Enroll in English 6 with Dolphin STEM Academy
English is the study of the creation and analysis of literature written in the English
language. In English 6B, you will begin with analyzing the element of conflict in literary
nonfiction texts and examine examples of cause and effect. You will also investigate
different genres of literature to analyze the element of conflict. Next, you will explore
methods for developing multimedia presentations. In the latter part of the course, you
will analyze elements of poetry such as theme, structure, meter, language, and sound.
You will also examine different types of poetry. Finally, you will identify techniques for
developing a research paper.
This course will help you meet these goals:
Explore conflict in literary nonfiction.
Investigate examples of cause and effect in literary nonfiction.
Identify and examine the element of conflict in different genres of literature.
Investigate elements of essays that analyze literature.
Explore methods for developing multimedia presentations.
Explain the different structures, metrical patterns, and sound patterns in poetry.
Examine different types of poems and their parts.
Examine the elements of language, theme, and purpose in poetry.
Explore methods for writing and revising poetry.
Analyze how a topic is communicated through different forms of media.
Identify techniques for developing a research paper.
To participate in this course, you should be able to do the following:
Complete basic operations with word processing software, such as Microsoft Word or
Complete basic operations with presentation software, such as Microsoft PowerPoint or
Google Docs Presentation.
Perform online research using various search engines and library databases.
Communicate through email and participate in discussion boards.
For a complete list of general skills that are required for participation in online courses,
refer to the Prerequisites section of the Plato Student Orientation document, found at
the beginning of this course.
English 6B is a 0.5-credit course.
Pencil or pen
Computer with Internet connection and speakers or headphones
Microsoft Word or equivalent
Microsoft PowerPoint or equivalent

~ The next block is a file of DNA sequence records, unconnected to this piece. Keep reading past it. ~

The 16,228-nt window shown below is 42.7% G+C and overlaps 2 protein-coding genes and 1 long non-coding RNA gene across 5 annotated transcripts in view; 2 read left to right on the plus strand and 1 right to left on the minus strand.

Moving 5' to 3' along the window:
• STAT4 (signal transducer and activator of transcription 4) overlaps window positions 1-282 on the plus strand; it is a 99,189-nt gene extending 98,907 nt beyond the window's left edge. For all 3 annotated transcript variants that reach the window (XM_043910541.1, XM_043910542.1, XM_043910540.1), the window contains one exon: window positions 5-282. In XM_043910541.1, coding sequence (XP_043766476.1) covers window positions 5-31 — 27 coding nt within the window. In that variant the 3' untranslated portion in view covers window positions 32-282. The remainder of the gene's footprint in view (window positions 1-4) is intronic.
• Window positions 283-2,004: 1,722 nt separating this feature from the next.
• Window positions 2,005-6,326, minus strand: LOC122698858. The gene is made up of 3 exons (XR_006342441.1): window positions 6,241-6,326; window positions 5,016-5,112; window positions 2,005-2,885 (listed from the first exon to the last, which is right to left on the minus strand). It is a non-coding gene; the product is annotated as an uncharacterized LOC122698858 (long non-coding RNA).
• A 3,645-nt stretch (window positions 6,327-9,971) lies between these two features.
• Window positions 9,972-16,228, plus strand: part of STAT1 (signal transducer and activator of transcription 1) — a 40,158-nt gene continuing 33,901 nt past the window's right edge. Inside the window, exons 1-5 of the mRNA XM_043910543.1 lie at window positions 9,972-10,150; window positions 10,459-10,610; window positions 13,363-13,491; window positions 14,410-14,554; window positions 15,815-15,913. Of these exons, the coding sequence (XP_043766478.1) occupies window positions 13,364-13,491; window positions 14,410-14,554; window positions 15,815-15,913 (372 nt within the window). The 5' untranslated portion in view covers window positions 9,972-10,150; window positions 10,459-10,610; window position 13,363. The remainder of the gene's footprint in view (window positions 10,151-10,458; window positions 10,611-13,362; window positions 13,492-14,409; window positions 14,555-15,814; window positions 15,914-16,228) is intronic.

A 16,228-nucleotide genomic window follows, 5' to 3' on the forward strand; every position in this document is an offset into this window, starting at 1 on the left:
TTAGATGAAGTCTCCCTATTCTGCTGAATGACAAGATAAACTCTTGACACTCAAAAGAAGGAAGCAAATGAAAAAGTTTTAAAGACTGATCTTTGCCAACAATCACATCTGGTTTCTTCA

Course Pacing Guide
The following course description and pacing guide is intended to help you stay on
schedule with your work. Note that your course instructor may modify the schedule to
meet the specific needs of your class.
Unit 1: How Does Conflict Affect Us?
This unit focuses on the element of conflict in literary nonfiction. In the first lesson, you
will identify external conflict in an excerpt from Narrative of Sojourner Truth by Olive
Gilbert. Then you’ll explore internal conflict through personal letters. You’ll read The
Letters of Robert Burns by Robert Burns and F. Scott Fitzgerald’s Letter to Scottie.
Later, you will investigate examples of cause and effect in literary nonfiction. Finally,
you’ll develop skills for writing an informative essay.
Unit 2: How Does Society Create Conflict?
This unit focuses on exploring the element of conflict across different genres of
literature. In the opening lesson, you will examine conflict in Rudyard Kipling’s short
story Rikki-Tikki-Tavi. Next, you will identify conflict in the poem Barbara Frietchie by
John Greenleaf Whittier. Later, you will investigate Theodore A. Cutting’s story Saved
by a Seal and the conflicts that arise between people and the animals that people try to
control. Finally, you will explore methods for developing multimedia presentations.
Unit 3: How Do We Communicate with Others?
This unit explores the literary genre of poetry. In the first lesson, you will analyze literary
and figurative language in the poems Casey at the Bat by Ernest Thayer Lawrence and
The Raven by Edgar Allan Poe. Next, you will examine types of poems and their parts
through Casey at the Bat as well as in The Duck and the Kangaroo by Edward Lear and
The Exposed Nest by Robert Frost. Then you will revisit The Raven to explore pattern
and sound in poetry. You will also investigate theme and purpose by analyzing Henry
Wadsworth Longfellow’s The Arrow and the Song and William Blake’s A Poison Tree.
Finally, you will explore methods for writing and revising poetry.
Unit 4: How Does a Society Use Communication?
This unit focuses on the research process. You will analyze how a topic is
communicated through different types of media. Then, you will consider topics, develop
appropriate research questions, and evaluate sources. Next, you will explore methods
for organizing research information. In the final lesson of this unit, you will practice
methods for writing a research paper. You will revise and edit your research paper in
the unit activity.